Word came yesterday that House Democrats are still seeking more once-classified documents about the Bush Administration’s harsh interrogation program–in this case, the May 2005 memo by a State Department lawyer contesting the legal reasoning of Justice Department lawyers. According to the author of the memo, Philip Zelikow, White House officials once attempted to “collect and destroy all copies of my memo.”
As interesting as this memo will be, its substance will be relatively academic–a counterargument to controversial legal reasoning. It is likely to lack what is most needed: more information on what actually happened to the detainees and how effective the techniques were. The document I most want to read is the 2004 CIA Inspector General report, which apparently caused a significant uproar in the Bush Administration, since it concluded that the harsh techniques were of dubious effectiveness, that they were conducted under insufficient medical supervision and that they went far beyond the training techniques that the White House used to argue that the program did not involve torture.
The most galling misinformation in this latest round of debates over harsh interrogation is the claim by several Bush Administration defenders, including the greater Cheney clan, that what the CIA did to high-value detainees cannot be considered torture because these same techniques are used in training on U.S. Servicemen. A couple weeks ago, Liz Cheney, a former State Department official and second daughter, explained it this way on MSNBC:
Everything that was done in this program, as has been laid out and described before, are tactics that our own people go through in SERE training. And that our own people have gone through for many years. So it really does a fundamental disservice to those professionals who were conducting this very effective program–and to those people who approved the program in order to keep this nation safe and prevented attacks through the program–to call it torture.
Cheney’s statement here, with respect to the nature of the “tactics,” is false, according to snippets of the CIA IG report that were cited in the recently released 2005 Justice Department memos.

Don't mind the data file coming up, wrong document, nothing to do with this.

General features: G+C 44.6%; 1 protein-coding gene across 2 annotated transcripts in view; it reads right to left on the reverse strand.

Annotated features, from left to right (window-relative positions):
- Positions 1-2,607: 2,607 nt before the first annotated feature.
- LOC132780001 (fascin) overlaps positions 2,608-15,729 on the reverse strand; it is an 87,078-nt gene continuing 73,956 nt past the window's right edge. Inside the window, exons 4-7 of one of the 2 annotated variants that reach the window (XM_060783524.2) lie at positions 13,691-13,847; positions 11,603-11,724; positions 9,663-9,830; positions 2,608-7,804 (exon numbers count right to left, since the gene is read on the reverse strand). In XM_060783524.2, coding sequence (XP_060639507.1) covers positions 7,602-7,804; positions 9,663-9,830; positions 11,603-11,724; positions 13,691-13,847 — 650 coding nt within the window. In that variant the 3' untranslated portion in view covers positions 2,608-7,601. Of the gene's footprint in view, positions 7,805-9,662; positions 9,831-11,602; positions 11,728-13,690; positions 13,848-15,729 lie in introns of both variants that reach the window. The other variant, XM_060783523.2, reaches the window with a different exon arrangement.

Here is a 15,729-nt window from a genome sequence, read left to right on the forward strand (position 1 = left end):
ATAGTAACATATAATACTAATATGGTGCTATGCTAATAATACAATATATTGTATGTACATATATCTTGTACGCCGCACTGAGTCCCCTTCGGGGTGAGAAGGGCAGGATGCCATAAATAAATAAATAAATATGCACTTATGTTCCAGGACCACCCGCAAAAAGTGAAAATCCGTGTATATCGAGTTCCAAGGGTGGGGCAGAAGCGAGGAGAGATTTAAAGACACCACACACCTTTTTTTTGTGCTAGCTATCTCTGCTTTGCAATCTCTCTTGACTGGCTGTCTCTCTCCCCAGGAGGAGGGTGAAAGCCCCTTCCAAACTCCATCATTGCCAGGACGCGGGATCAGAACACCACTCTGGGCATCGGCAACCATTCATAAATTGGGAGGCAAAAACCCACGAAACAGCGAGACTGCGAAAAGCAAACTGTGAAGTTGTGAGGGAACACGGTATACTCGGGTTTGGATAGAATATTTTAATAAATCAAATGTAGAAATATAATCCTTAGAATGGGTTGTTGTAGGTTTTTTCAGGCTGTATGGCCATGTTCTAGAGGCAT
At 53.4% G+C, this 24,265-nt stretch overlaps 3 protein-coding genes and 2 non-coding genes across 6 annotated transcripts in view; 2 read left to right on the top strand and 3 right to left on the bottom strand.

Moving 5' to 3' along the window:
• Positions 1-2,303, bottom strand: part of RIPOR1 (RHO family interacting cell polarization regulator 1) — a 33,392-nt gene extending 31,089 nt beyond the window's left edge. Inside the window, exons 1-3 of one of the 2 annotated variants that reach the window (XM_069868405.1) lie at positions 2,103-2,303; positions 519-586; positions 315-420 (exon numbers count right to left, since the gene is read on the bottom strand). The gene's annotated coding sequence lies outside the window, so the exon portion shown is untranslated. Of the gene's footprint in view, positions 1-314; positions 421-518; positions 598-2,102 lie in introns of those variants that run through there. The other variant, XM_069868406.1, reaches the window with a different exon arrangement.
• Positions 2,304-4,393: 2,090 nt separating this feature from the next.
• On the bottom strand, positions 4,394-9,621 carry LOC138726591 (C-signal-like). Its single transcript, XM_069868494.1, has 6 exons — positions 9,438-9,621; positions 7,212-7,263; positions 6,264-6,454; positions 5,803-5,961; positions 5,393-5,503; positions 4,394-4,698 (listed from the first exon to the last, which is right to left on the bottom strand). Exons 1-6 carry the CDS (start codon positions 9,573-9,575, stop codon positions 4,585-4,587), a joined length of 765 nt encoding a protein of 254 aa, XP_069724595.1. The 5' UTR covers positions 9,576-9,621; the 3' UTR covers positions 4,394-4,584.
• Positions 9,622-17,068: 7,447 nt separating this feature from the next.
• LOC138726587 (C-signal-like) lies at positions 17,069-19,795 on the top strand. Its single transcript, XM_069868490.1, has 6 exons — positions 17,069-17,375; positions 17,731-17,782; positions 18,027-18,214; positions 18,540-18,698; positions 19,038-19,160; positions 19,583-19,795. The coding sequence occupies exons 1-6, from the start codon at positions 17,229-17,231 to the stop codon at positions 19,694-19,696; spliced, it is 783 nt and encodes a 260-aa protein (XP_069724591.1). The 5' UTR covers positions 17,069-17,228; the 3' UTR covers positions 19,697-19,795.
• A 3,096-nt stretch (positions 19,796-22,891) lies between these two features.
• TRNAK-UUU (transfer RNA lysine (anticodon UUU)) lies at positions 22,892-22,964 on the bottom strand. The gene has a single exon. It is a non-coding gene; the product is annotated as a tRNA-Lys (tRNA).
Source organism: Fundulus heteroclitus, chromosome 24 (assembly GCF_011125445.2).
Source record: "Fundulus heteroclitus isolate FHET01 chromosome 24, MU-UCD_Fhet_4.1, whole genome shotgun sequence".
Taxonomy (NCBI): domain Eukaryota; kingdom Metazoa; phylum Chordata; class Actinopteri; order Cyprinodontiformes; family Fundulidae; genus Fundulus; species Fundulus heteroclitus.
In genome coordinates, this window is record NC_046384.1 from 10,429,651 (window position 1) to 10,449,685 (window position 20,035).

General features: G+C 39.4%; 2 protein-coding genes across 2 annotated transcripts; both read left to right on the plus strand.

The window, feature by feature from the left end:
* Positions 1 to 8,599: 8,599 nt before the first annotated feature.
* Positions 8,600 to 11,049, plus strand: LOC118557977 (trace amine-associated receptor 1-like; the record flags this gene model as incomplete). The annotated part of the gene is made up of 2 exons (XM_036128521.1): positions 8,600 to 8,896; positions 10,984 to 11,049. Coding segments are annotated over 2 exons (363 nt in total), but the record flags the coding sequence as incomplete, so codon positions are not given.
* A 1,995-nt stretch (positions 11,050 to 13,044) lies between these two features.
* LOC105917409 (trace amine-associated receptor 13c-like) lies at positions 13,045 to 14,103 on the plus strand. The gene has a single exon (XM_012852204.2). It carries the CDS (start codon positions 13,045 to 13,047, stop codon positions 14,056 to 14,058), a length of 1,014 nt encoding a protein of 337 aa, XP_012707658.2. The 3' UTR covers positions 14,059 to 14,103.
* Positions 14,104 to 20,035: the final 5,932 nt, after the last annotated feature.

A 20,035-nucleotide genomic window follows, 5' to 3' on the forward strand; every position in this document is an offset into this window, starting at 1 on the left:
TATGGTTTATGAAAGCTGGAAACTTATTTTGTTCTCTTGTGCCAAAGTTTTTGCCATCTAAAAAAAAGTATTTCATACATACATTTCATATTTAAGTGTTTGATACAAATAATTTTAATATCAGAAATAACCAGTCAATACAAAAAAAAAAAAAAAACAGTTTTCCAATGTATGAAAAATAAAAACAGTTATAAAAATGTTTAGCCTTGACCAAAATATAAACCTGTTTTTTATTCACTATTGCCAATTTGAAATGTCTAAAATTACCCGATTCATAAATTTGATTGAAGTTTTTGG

“Individuals undergoing SERE training are obviously in a very different situation from detainees undergoing interrogation; SERE trainees know it is part of a training program,” wrote Steven Bradbury, the author of two of the 2005 Justice Department memos.
But here is the most important part, which should be read back to anyone who claims that the U.S. only employed those techniques that it was willing to use on its own soldiers. Citing the IG report, Bradbury wrote in 2005:
The waterboard technique . . . was different from the technique described in the DOJ opinion and used in the SERE training . . . At the SERE school . . . the subject’s airflow is disrupted by the firm application of a damp cloth over the air passages; the interrogator applies a small amount of water to the cloth in a controlled manner. By contrast, the Agency interrogator . . . applied large volumes of water to a cloth that covered the detainee’s mouth and nose. . . . OMS [The CIA Office of Medical Services] contends that the expertise of the SERE psychologist/interrogators on the waterboard was probably misrepresented at the time, as the SERE waterboard experience is so different from the subsequent Agency usage as to make it almost irrelevant.
The ACLU has said that it continues to seek, in court, a significantly unredacted version of the CIA IG report.